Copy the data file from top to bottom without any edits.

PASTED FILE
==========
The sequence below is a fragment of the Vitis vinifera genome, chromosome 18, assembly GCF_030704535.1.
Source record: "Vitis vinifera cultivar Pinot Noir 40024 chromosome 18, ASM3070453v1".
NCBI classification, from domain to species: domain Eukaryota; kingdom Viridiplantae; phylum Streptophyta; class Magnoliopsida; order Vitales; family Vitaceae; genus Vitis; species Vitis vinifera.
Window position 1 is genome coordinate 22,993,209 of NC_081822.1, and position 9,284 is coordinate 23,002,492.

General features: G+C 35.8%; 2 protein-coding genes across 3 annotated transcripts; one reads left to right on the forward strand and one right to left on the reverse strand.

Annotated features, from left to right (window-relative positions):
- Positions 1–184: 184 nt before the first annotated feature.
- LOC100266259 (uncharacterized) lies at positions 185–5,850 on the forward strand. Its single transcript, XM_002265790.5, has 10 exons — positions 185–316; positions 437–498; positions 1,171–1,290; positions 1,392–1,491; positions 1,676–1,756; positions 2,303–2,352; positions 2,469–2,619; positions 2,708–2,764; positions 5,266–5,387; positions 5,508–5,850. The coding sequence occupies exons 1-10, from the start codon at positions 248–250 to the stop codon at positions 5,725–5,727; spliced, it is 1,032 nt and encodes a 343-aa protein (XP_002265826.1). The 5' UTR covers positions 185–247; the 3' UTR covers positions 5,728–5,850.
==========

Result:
The sequence below is a fragment of the Vitis vinifera genome, chromosome 18, assembly GCF_030704535.1.
Source record: "Vitis vinifera cultivar Pinot Noir 40024 chromosome 18, ASM3070453v1".
NCBI classification, from domain to species: domain Eukaryota; kingdom Viridiplantae; phylum Streptophyta; class Magnoliopsida; order Vitales; family Vitaceae; genus Vitis; species Vitis vinifera.
Window position 1 is genome coordinate 22,993,209 of NC_081822.1, and position 9,284 is coordinate 23,002,492.

General features: G+C 35.8%; 2 protein-coding genes across 3 annotated transcripts; one reads left to right on the forward strand and one right to left on the reverse strand.

Annotated features, from left to right (window-relative positions):
- Positions 1–184: 184 nt before the first annotated feature.
- LOC100266259 (uncharacterized) lies at positions 185–5,850 on the forward strand. Its single transcript, XM_002265790.5, has 10 exons — positions 185–316; positions 437–498; positions 1,171–1,290; positions 1,392–1,491; positions 1,676–1,756; positions 2,303–2,352; positions 2,469–2,619; positions 2,708–2,764; positions 5,266–5,387; positions 5,508–5,850. The coding sequence occupies exons 1-10, from the start codon at positions 248–250 to the stop codon at positions 5,725–5,727; spliced, it is 1,032 nt and encodes a 343-aa protein (XP_002265826.1). The 5' UTR covers positions 185–247; the 3' UTR covers positions 5,728–5,850.